I watched some of the racing action at Amazon’s re:Mars event earlier this year. Every developer I talked to pretty much echoed what Gavin said. Having a physical device like these race cars made the process of learning these new concepts more fun and, indeed, approachable.

“The developers and data scientists that work very hard here at AWS, they’re just like all the other developers and data scientists out there in the world,” Gavin said. “And we saw them instantly playing with these deep racers and then starting to race. And it was just kind of that little moment of ‘Oh, this is a really fun and peculiar way to extend what we think is an interesting way to bring reinforcement learning to developers, but then extend that to this idea of a competition — this first global autonomous racing league — where developer can pit their skills against one another from around the globe.”

It’s no secret that a lot of the learning processes in real-world applications take place in simulations. It’s far easier, faster and safer to train a model in a virtual world, after all, where you can speed up time and have a race car could go around a track thousands of times an hour.

Unsurprisingly, Amazon is doing the same and making it easy for developers to train their models in a simulated environment in the cloud. Once they have tuned their models a bit in this virtual world, though, developers can then take this model and test it in the physical car.

That’s all great, but why is AWS actually building its own cars. It could just offer an SDK and let developers cobble together their own cars from parts. A lot of developers already do that, after all. Gavin, however, argues that the only way for the team to reach its goal of making this process approachable is to put a working car into developers hands and allow them to get started right away.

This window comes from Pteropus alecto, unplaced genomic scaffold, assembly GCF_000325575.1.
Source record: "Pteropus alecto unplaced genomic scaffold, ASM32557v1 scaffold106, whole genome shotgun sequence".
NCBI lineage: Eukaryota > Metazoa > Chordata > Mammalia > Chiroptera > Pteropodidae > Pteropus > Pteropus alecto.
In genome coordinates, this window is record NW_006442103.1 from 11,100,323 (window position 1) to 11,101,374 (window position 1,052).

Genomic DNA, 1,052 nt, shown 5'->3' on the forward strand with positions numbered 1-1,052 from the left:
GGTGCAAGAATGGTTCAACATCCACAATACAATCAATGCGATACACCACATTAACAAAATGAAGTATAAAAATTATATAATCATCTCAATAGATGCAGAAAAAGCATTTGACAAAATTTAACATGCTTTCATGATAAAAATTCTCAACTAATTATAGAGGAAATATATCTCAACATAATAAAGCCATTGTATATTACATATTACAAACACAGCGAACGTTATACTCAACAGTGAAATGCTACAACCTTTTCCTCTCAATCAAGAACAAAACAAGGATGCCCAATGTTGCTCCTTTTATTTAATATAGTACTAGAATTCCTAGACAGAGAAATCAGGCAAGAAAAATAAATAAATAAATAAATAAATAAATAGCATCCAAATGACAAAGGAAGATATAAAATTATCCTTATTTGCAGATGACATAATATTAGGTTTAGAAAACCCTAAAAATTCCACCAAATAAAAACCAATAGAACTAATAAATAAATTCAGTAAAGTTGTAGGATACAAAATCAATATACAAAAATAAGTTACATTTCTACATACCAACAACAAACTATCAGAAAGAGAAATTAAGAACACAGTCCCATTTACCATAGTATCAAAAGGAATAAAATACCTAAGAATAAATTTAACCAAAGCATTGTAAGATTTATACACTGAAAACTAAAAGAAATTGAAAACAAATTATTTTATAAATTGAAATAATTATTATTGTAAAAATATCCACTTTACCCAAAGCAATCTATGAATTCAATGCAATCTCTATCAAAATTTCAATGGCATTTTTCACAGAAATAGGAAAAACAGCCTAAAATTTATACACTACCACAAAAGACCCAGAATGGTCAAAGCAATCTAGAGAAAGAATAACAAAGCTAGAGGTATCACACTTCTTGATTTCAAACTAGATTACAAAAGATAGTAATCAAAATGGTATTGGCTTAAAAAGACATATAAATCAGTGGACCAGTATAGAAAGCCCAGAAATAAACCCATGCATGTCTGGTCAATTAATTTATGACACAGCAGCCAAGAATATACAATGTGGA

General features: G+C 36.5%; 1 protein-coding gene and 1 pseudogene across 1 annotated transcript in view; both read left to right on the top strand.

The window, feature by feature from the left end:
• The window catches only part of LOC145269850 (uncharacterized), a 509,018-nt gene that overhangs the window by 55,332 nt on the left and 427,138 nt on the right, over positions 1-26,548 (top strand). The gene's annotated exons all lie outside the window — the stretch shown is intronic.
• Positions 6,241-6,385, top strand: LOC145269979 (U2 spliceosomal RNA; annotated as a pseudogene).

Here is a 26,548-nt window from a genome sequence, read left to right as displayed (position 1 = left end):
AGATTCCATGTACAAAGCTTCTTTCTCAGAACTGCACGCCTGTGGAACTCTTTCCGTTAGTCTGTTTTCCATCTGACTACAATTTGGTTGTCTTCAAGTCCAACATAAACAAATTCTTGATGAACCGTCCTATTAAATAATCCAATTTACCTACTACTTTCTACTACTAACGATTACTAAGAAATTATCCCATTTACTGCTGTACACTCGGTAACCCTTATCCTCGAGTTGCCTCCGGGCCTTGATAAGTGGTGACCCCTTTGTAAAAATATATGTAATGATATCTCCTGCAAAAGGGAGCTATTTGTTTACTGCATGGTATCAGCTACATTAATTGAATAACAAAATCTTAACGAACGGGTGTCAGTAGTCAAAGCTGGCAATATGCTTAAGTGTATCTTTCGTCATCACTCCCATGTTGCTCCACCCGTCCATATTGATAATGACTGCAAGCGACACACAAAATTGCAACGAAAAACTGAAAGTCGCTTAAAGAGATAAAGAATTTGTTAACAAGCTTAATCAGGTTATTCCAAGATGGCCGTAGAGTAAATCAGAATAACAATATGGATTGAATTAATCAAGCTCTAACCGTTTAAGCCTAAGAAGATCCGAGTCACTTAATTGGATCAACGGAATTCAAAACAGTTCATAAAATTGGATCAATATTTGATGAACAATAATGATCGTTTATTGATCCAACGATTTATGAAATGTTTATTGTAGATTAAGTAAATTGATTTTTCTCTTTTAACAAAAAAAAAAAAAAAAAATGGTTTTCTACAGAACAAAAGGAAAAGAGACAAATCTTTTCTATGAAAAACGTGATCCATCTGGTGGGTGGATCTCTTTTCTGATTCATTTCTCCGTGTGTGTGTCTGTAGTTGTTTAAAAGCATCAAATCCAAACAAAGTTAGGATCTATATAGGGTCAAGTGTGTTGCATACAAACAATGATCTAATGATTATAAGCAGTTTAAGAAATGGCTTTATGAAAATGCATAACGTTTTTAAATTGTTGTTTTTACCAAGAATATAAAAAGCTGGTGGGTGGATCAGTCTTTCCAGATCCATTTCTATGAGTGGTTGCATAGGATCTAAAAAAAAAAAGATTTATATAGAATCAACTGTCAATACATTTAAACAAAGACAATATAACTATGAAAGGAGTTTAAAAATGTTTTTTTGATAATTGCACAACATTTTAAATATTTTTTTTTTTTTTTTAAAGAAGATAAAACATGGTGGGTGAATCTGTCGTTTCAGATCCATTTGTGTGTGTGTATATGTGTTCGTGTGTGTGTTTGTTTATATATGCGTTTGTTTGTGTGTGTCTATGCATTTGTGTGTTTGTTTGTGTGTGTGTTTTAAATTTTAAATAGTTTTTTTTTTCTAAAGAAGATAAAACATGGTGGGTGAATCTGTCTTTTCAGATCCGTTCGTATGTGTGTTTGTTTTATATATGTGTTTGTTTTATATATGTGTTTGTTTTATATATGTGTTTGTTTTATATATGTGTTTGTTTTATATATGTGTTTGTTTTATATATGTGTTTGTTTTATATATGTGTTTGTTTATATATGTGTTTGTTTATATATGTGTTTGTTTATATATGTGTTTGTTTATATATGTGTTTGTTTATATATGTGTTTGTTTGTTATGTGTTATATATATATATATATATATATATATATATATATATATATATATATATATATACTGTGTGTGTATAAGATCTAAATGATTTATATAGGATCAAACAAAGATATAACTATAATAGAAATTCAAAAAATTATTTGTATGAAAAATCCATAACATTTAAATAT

“There are places where focusing on our customer really requires a complete experience,” he said. The team didn’t want developers to have to spend a lot of time tinkering with the car but instead focus on getting started with reinforcement learning.

All of this, Gavin argues, is starting to pay off, in large parts because the racing league gives developers a goal to work toward. A number of companies, for example, have approached AWS to help them host their own internal DeepRacer league. These include oil and gas companies, financial institutions and others, all of which are trying to get their employees up to speed with modern machine learning techniques.

Gavin also noted that a number of colleges are looking at incorporating DeepRacer into their curriculum, though so far, it doesn’t look like you can take a DeepRacer class just yet.

A year ago, when AWS ran the first races at re:Invent, the winner took just over 50 seconds to get around the track. At some of the recent events, the top three finishers raced around the same course in under eight seconds.

Gavin noted that as the team looks ahead, it’s trying to keep in mind what it’s hearing from developers today. They, of course, want to continue to hack and tinker with the cars — maybe even the physical appearance of them. The company doesn’t have anything to share about this just yet, but re:Invent will host the finals of the racing league and chances are we’ll hear about what’s next for DeepRacer there.